Electoral College: Yea or Nay?

United States electoral map, 2020

Some Americans think it is time for our democratic republic to “graduate” from the Electoral College: they consider it outdated and unfair. Others point out that it may helping to keep the nation from coming apart at its urban/rural seams. A few things are certain: the Electoral College was indeed crafted many years ago; it is by design not direct democracy. Moreover, the U.S. Constitution contains an amendment process by which a change could be made if it were widely agreed that the Electoral College should go—but that is unlikely to happen. Why did the Framers create an indirect (even nondemocratic) system for electing the president and vice president?

How to elect the U.S. president was a lively topic at the 1787 Constitutional Convention. Several options were considered. In the United States, powers are shared between the states and the national government, with the conducting of elections being a power reserved to the states. The Electoral College assigns states (and the District of Columbia) votes according to their relative size in terms of population. The number is based on the size of a state’s congressional delegation (the total of its representatives plus senators). A U.S. presidential election is essentially made up of 50 individual state elections, with all but two states choosing their electors in statewide, winner-take-all contests. To win the presidency, a candidate must gain a majority in the Electoral College, which encourages campaigns to assemble a coalition of states—whether in the Northeast, South, Midwest, or West. Presidential candidates must run more or less nationally. The winner of the electoral vote generally has broader nationwide support among more different kinds of Americans from different places. As a result, “swing states” (those that might go to either major-party candidate) are where the bulk of campaigning occurs. These states are also referred to as “battleground states.”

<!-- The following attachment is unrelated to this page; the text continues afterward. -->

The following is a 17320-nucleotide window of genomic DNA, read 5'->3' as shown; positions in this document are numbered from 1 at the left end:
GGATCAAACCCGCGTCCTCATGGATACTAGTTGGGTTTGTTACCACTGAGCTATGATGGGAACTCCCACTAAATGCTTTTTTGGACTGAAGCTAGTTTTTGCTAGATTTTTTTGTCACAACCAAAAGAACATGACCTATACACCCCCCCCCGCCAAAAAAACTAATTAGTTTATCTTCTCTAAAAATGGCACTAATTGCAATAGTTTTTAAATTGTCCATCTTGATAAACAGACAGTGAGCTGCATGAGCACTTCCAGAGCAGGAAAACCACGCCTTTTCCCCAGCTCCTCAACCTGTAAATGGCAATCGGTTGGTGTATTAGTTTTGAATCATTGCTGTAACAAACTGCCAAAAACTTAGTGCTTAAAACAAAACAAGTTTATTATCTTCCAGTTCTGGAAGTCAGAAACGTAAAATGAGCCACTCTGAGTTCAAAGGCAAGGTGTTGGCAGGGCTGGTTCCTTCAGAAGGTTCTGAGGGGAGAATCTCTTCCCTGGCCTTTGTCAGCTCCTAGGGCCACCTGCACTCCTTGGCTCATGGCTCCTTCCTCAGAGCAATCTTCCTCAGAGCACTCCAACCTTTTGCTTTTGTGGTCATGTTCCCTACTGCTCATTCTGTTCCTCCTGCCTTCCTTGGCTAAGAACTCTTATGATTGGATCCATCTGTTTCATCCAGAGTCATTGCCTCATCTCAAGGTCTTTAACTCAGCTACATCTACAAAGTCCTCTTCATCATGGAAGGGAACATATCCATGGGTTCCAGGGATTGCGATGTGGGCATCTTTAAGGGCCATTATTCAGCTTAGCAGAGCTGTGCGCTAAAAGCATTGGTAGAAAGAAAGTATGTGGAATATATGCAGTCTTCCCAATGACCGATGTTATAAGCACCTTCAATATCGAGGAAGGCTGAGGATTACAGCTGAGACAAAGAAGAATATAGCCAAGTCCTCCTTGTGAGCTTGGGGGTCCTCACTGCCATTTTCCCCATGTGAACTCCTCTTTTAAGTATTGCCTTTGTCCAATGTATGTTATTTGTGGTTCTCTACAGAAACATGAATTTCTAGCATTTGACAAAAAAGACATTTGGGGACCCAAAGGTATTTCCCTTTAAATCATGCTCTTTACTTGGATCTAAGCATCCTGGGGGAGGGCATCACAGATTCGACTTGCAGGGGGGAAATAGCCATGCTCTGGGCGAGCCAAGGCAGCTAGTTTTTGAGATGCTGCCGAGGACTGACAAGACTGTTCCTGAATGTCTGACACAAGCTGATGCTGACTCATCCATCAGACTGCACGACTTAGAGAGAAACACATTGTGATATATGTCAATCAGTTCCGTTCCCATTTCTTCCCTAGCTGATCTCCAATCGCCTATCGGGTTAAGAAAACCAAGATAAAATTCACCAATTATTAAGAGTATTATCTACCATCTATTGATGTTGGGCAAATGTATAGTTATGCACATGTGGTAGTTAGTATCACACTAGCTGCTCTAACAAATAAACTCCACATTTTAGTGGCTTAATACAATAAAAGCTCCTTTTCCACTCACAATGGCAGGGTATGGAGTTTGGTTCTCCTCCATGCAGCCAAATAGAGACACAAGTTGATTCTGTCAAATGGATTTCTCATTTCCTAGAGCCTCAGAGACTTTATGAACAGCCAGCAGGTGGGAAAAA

The Electoral College favors smaller (by population) states. For example, Delaware—population 967,171 in 2018—has 3 electoral votes, while Texas—with a 2018 population (28,701,845) about 30 times that of Delaware’s—has 38, less than 13 times more. At the level of the individual, a Wyomingite’s vote has more impact than a Californian’s. But if the president were elected by the national popular vote, campaigns would likely focus primarily on the major population centers. Opposition to the Electoral College, largely driven by dissatisfaction among Democrats, has led more than a dozen states to join the National Popular Vote Interstate Compact (NPV). The NPV—an attempt to abolish the Electoral College by state legislation—would require a state’s electors to vote for the winner of the national popular vote, rather than necessarily the winner of the state.

Image credit: from Presidential Election Process (2017). In USA.gov. Retrieved June 6, 2019, from https://www.usa.gov/election#item-36072

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